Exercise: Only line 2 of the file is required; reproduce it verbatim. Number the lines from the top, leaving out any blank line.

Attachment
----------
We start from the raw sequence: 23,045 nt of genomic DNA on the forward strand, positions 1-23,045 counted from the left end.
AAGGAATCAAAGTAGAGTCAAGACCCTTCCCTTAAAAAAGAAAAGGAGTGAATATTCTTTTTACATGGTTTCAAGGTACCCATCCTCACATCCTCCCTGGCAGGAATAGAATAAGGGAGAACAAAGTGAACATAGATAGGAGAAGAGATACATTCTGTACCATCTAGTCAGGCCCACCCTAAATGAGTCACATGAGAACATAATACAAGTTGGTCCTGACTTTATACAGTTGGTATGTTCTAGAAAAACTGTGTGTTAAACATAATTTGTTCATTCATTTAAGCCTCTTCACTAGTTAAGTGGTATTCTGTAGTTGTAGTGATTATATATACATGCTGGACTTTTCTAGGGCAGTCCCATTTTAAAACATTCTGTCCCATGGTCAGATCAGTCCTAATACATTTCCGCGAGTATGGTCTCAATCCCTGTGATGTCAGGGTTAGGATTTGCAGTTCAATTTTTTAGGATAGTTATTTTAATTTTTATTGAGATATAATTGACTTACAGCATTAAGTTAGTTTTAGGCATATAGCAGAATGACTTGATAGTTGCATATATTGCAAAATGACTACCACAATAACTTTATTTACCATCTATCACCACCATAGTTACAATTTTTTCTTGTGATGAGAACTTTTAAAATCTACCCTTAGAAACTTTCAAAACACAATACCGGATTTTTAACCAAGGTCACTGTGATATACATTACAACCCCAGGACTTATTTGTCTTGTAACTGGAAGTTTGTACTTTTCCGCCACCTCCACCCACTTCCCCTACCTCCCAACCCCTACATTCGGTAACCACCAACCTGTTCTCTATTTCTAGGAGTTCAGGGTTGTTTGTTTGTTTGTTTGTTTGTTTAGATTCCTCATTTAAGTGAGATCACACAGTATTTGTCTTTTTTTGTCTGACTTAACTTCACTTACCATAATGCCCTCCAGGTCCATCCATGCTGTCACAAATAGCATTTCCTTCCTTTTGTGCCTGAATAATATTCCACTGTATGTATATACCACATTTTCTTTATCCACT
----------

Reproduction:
AAGGAATCAAAGTAGAGTCAAGACCCTTCCCTTAAAAAAGAAAAGGAGTGAATATTCTTTTTACATGGTTTCAAGGTACCCATCCTCACATCCTCCCTGGCAGGAATAGAATAAGGGAGAACAAAGTGAACATAGATAGGAGAAGAGATACATTCTGTACCATCTAGTCAGGCCCACCCTAAATGAGTCACATGAGAACATAATACAAGTTGGTCCTGACTTTATACAGTTGGTATGTTCTAGAAAAACTGTGTGTTAAACATAATTTGTTCATTCATTTAAGCCTCTTCACTAGTTAAGTGGTATTCTGTAGTTGTAGTGATTATATATACATGCTGGACTTTTCTAGGGCAGTCCCATTTTAAAACATTCTGTCCCATGGTCAGATCAGTCCTAATACATTTCCGCGAGTATGGTCTCAATCCCTGTGATGTCAGGGTTAGGATTTGCAGTTCAATTTTTTAGGATAGTTATTTTAATTTTTATTGAGATATAATTGACTTACAGCATTAAGTTAGTTTTAGGCATATAGCAGAATGACTTGATAGTTGCATATATTGCAAAATGACTACCACAATAACTTTATTTACCATCTATCACCACCATAGTTACAATTTTTTCTTGTGATGAGAACTTTTAAAATCTACCCTTAGAAACTTTCAAAACACAATACCGGATTTTTAACCAAGGTCACTGTGATATACATTACAACCCCAGGACTTATTTGTCTTGTAACTGGAAGTTTGTACTTTTCCGCCACCTCCACCCACTTCCCCTACCTCCCAACCCCTACATTCGGTAACCACCAACCTGTTCTCTATTTCTAGGAGTTCAGGGTTGTTTGTTTGTTTGTTTGTTTGTTTAGATTCCTCATTTAAGTGAGATCACACAGTATTTGTCTTTTTTTGTCTGACTTAACTTCACTTACCATAATGCCCTCCAGGTCCATCCATGCTGTCACAAATAGCATTTCCTTCCTTTTGTGCCTGAATAATATTCCACTGTATGTATATACCACATTTTCTTTATCCACT